Dominica is known as “The Nature Isle“. It is volcanic in origin with steep mountains, submerged volcano craters, boiling lakes and numerous hot springs. Dominica spewed to life through a line of weakness created by the subduction of the Atlantic plate under the Caribbean Plate and, over millions of years, became carpeted in various bands of tropical vegetation as craters filled to form lakes and hundreds of rivers cut ravines through Dominica’s many hills producing waterfalls and natural bathing plunge pools.
The island contains some of the finest examples of undisturbed rainforest in the Caribbean with a diversity and abundance of flora and fauna that make biologists, botanists and nature-lovers quite giddy. The sheer diversity of wildlife must be seen to be believed – mammals (eg manicou & agouti), birds (parrots), reptiles (snakes & iguanas), insects and every conceivable type of tropical vegetation. Over many thousands of years birds have migrated from the South American mainland and Dominica’s many eco-systems (windward littoral woodland, swamp forest, dry scrub woodland, deciduous forest, tropical rainforest, cloud forest, montaine forest and elfin woodland) have allowed hundreds of bird species to co-exist.
Below the sea Dominica’s marine eco-systems are equally as impressive. The relative absence of industrial pollutants and agricultural chemical run-off into the sea has allowed reef systems to remain undisturbed and the volcanic island with submerged craters, pinnacles and underwater hot spring vents has produced some of the best diving opportunities in the Caribbean. The range of marine life is vast – from small reef fish and crustaceans to dolphins and whales. In season, whale watching has become popular and the deep, sheltered waters of the West Coast inshore provide excellent conditions from which to view them.
The Dominican experience is not complete without seeing its many natural environments. It will show you, quite frankly, what the Caribbean was like before man became involved and allows you to truly appreciate how utterly beautiful and mesmerising the natural environment can be.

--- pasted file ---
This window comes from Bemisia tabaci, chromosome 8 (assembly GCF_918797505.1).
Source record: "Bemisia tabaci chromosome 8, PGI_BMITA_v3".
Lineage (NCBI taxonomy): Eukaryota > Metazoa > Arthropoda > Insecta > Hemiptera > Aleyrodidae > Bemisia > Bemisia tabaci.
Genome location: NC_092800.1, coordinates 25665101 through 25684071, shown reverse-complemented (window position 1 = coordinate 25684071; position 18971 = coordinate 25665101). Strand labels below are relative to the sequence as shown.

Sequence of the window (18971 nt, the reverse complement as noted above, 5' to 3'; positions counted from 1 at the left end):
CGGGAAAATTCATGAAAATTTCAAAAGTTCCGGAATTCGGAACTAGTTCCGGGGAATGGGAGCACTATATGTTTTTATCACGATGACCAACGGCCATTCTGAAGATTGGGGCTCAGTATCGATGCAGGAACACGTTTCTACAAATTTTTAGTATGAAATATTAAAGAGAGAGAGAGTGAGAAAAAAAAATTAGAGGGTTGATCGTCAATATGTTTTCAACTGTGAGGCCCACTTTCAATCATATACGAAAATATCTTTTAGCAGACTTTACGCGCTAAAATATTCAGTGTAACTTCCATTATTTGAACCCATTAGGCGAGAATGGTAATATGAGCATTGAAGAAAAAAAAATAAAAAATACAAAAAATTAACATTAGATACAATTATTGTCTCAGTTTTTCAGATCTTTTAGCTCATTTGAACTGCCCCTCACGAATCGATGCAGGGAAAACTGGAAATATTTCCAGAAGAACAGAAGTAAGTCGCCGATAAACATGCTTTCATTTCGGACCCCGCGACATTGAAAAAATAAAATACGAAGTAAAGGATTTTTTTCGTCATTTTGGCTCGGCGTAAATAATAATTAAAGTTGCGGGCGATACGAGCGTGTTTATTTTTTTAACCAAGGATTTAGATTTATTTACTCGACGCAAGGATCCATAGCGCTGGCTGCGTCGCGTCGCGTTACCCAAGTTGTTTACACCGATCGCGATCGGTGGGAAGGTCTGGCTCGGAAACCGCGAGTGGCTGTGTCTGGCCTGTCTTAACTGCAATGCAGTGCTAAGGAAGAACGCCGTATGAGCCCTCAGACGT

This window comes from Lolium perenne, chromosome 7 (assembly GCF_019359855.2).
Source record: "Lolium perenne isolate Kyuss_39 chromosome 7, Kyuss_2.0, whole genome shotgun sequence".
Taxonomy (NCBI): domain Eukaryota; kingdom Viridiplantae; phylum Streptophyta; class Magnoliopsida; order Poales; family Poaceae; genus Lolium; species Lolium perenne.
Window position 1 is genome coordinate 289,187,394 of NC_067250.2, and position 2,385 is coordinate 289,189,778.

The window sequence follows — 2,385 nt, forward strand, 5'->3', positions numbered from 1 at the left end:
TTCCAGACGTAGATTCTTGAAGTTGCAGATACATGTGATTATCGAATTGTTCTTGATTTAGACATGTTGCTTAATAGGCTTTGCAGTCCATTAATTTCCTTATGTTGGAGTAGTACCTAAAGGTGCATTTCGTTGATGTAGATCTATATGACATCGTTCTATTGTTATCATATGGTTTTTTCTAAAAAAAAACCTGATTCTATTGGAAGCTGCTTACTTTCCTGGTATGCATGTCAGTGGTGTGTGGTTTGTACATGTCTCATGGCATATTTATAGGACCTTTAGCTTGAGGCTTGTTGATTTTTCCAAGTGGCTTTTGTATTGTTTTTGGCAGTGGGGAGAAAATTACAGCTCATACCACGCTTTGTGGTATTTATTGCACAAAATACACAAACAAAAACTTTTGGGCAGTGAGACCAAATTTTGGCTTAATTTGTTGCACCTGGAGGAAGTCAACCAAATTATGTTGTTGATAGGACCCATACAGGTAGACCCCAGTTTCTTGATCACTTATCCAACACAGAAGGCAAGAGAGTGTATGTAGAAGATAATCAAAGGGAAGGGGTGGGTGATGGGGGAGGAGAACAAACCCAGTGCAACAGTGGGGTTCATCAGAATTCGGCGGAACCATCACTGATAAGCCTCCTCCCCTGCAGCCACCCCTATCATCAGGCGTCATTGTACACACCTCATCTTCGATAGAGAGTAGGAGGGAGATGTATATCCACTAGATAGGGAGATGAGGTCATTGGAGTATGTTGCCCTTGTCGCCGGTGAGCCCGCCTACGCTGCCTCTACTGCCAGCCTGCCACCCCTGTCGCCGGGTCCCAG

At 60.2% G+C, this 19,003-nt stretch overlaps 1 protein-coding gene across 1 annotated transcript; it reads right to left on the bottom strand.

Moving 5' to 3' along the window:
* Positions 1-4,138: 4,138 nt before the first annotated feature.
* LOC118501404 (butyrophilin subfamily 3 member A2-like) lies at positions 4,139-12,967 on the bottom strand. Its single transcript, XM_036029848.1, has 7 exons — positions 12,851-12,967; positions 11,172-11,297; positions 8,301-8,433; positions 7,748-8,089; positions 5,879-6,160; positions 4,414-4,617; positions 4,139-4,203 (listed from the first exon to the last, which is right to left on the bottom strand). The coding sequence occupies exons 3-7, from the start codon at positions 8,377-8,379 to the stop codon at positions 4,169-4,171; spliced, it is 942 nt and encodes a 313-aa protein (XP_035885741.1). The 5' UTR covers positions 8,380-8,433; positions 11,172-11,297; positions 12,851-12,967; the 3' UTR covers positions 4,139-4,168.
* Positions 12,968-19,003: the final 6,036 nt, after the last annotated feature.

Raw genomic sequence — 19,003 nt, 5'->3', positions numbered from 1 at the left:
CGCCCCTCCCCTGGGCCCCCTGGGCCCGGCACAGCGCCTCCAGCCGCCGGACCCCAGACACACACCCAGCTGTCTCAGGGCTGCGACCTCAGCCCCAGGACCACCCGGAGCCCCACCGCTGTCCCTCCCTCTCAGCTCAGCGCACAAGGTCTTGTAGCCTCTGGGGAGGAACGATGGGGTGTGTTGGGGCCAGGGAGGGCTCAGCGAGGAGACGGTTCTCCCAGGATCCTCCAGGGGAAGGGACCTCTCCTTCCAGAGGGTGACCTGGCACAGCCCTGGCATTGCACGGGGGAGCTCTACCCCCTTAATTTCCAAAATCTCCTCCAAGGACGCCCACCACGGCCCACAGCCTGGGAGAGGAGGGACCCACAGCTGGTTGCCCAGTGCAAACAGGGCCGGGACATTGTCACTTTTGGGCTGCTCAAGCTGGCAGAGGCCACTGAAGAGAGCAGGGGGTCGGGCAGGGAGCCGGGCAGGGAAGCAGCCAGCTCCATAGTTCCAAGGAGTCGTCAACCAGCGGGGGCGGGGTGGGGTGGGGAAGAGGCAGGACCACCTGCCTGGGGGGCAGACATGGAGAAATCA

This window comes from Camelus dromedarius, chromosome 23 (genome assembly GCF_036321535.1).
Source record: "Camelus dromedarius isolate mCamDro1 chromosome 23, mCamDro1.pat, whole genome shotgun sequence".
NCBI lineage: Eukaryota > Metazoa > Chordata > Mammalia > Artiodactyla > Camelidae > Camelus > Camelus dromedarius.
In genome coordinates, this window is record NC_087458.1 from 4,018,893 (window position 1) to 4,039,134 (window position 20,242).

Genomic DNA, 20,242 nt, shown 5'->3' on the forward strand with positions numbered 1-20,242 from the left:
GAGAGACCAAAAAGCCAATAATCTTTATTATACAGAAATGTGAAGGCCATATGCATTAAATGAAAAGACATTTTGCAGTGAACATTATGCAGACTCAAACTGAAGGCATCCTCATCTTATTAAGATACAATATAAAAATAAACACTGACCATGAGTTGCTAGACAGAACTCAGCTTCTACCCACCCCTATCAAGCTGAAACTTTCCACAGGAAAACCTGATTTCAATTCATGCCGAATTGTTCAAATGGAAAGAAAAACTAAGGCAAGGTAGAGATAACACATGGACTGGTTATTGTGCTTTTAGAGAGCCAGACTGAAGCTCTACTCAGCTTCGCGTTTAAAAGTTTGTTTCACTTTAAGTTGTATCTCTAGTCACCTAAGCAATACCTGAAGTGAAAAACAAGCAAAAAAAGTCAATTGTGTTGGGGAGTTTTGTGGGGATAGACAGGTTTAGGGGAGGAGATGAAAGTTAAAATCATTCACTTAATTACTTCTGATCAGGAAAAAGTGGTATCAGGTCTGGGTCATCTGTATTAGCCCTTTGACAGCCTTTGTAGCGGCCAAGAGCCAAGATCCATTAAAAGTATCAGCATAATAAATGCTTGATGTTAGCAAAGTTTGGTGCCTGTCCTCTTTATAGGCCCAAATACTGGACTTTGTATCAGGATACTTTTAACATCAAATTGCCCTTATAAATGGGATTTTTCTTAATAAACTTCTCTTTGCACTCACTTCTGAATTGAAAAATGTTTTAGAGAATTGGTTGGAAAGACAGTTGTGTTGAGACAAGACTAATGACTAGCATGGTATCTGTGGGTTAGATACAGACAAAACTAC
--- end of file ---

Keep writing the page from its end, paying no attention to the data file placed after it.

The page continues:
Every year there are a week of activities celebrating diving in Dominica (DIVEFEST) with everything from introductory courses to special rates as well as education. Dive operators and the Discover Dominica Authority will be able to give you specific details.
|Toucari Caves||North West Coast. Caverns, rare corals, barrel sponges. Eels, rays, squid, lobsters, parrotfish, pufferfish. Good day or night dive.|
|Maggie’s Point||North West Coast. Crinoids, finger corals, sponges. Small reef dwellers. Creole Wrasse, spiny lobsters, spider crabs. 100 feet+ (30 metres+)|
|Douglas Bay Point||North West Coast.|
|Coral Gardens North||North West Coast. Corals (espec.black) & sponges.|
|Whaleshark Reef||West Coast. 50-120ft (17-35 metres). Depth & steep drop off encourages barracuda, jacks, ceros, large Southern Stingrays. Barrel sponges.|
|Rina’s Hole||West Coast. Crevasses, overhangs, swim-through cave. Lots of corals, eels, soldierfish, bigeyes, occasional nurse sharks.|
|Rodney’s Rock||West Coast. Big barrel sponges, gorgonians, hydroids. Schools of sergeant majors, seahorses, frogfish & batfish.|
|Canefield Tug Wreck||West Coast. 50 ft (17 metres) tug in 80-90ft (25-28 metres) of water.|
|Champagne||South West Coast. Volcanic activity produces bubbles from sulphur vents 10-20ft (3-6 metres) underwater.|
|Pinnacles (Scotts Head)||South West Coast. Underwater pinnacles on a submerged volcano crater. Very different. Swim- through pinnacle. Drop-off covered in shrimp, frogfish, crabs plus numerous sponges. 15-80ft+ (5-26 metres+)|
|Soufriere Pinnacle||South West Coast. Multitude of fish.|
|Dangleben’s Pinnacles||South West Coast. 5 pinnacles from the crater lip reaching to within 30 ft (10 metres) of the surface.|
|La Bim- “The Wall”||South West coast. Jacks, yellowtail snappers,cero, rainbow runners. Reef fish, sponges and crinoids.|
|Coral Gardens||South West Coast. Shallow but plenty to see. Turtles in season.|
|Suburbs||South West Coast. Hard corals, sponges, sea fans. Rays, barracuda, turtles. Advanced dive due to currents & waves. 80ft (26 metres).|